Yes, you should consider buying a home if:
- You found a place that you genuinely love
- It is affordable for you, and you're financially secure
No, you should not consider buying a home if:
- You're looking to make a quick turnaround profit
- The only reason you're buying is because of the discounts
How Much You Can Actually Afford
One of the most important things when buying a home is sustainability. While a property's monthly instalment may seem affordable to you, would you still be able to maintain it down the road if you lose your job or have more financial obligations?
As a rule of thumb, iProperty.com.my suggests that your monthly loan repayment should not exceed one-third of your monthly income. However, what you can afford is also dependent on your other debt like car loans, credit cards, as well as monthly expenses.
For example, if you earn RM4,650 a month, you could possibly afford a RM400,000 home with a monthly repayment of RM1,537.
Wondering what kind of property you can afford? Check out this table below:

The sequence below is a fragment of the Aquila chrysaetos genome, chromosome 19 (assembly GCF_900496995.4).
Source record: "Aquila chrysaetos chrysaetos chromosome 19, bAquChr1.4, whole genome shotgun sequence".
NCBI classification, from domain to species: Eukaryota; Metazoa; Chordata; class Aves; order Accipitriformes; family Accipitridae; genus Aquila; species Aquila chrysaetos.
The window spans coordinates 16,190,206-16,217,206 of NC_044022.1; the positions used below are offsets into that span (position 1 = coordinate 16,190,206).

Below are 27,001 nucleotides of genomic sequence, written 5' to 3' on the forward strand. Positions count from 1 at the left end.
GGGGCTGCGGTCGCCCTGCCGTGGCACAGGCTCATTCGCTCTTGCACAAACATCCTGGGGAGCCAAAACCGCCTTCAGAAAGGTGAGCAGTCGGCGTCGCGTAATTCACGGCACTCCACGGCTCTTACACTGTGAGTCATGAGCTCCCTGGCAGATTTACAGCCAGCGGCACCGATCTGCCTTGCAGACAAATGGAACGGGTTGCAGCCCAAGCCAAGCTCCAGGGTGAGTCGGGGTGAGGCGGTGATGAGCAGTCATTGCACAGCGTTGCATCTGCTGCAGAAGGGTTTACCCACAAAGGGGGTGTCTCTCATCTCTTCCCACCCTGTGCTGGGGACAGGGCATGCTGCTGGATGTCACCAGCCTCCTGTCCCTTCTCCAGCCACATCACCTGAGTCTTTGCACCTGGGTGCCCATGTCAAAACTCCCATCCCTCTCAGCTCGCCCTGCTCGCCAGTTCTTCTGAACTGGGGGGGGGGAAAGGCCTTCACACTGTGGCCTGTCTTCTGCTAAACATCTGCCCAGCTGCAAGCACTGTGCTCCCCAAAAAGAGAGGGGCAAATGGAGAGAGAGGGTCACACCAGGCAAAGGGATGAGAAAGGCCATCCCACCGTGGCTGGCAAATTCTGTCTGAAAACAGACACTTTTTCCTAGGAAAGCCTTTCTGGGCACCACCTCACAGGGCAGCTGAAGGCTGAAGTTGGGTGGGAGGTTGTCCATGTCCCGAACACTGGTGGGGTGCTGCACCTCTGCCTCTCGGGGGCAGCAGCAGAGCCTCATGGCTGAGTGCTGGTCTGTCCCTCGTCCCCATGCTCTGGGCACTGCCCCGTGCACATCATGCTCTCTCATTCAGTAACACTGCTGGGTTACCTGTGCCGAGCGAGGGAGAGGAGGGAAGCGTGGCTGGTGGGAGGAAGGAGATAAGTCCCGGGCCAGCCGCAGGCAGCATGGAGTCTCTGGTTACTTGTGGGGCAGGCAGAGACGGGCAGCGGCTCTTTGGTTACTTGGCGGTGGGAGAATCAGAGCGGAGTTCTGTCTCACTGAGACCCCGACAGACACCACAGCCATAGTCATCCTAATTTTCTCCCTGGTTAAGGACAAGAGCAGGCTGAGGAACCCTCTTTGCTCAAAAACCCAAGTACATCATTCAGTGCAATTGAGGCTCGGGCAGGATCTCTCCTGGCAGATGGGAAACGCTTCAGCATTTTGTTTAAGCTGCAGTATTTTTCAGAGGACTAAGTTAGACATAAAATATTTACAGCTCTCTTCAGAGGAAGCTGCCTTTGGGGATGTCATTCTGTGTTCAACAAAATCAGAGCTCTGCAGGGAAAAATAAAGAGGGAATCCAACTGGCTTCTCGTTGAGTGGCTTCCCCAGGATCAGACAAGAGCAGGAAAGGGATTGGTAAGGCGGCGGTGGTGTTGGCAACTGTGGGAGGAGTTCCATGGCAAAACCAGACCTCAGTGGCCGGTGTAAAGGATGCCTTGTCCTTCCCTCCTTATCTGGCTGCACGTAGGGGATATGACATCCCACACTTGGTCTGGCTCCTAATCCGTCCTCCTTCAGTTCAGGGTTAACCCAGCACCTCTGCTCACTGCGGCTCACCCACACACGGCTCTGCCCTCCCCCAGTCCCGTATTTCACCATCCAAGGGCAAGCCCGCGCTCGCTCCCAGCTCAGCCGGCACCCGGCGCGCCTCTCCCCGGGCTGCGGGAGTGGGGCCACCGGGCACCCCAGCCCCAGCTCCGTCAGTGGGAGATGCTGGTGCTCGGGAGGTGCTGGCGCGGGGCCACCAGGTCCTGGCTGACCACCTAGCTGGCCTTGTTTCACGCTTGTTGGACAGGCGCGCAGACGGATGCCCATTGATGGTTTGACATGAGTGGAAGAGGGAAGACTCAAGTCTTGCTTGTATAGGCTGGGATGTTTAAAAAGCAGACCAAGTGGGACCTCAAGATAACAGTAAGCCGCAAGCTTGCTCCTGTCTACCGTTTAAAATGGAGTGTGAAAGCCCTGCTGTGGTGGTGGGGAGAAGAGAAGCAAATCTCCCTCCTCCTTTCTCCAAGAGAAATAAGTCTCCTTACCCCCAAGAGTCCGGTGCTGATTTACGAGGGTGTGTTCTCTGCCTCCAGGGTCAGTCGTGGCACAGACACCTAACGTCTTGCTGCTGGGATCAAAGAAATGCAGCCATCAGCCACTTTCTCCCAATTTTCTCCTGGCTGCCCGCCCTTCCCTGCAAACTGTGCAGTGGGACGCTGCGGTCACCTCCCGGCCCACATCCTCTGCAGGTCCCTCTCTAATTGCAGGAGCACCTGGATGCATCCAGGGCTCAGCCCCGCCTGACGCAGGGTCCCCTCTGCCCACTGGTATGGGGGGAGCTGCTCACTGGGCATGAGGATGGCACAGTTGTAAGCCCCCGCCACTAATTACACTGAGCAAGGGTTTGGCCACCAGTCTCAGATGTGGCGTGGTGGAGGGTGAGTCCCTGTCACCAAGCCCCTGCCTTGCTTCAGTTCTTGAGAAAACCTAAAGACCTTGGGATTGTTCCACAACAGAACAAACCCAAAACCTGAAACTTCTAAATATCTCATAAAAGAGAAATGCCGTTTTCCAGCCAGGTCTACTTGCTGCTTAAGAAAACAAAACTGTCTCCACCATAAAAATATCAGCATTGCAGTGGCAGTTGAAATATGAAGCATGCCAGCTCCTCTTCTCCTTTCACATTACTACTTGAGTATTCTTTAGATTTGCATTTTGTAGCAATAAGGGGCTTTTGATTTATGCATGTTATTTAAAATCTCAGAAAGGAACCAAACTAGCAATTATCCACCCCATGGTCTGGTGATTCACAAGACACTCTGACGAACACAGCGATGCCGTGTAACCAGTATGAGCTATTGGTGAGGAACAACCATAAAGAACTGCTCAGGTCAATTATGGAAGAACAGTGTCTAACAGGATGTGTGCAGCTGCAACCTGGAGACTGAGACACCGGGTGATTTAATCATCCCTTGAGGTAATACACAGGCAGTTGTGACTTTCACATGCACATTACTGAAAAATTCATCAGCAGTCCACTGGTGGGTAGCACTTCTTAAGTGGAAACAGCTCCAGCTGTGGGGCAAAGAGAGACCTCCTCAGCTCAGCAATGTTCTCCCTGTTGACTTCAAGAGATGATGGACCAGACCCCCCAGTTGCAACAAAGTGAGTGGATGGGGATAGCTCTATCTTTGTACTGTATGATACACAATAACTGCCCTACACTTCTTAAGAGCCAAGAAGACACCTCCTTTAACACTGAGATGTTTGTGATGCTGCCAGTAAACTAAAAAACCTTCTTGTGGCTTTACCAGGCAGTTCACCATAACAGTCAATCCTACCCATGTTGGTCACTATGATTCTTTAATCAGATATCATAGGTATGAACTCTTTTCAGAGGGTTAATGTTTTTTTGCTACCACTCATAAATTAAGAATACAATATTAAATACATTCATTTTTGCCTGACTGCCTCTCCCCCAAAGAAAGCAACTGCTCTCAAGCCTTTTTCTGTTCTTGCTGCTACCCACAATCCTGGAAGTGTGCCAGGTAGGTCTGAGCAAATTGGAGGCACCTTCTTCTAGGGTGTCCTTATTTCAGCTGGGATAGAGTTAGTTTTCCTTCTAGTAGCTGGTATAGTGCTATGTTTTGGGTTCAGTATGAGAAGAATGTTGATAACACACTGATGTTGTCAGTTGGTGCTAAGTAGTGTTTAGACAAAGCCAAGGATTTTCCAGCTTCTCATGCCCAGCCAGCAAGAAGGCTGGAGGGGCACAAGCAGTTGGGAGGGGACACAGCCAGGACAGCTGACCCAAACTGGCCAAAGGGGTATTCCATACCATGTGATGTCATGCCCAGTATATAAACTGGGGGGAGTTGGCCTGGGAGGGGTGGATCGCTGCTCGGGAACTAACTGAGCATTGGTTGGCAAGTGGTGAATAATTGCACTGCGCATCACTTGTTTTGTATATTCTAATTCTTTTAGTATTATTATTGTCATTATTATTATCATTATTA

Another way to calculate how much you can afford is using your debt-to-service ratio (DSR), which should not exceed 70%. This formula is often used by banks to assess a homebuyer's loan eligibility.
DSR = Household Debt / Net Income x 100
For instance, if you earn RM4,650, you'll roughly have a net income of RM4,100 after income tax, EPF, and SOCSO deductions. To fulfil the 70% DSR rule, your household debt cannot be more than RM2,870 – this includes your home loan, car loan, credit card bills, and PTPTN loan.
1. Is it better to buy a new launch property or a subsale property?
You may be able to find cheap subsale properties under market value this year. However, they come with additional upfront costs like legal fees, stamp duty, and renovation, some of which are waived for new launch properties.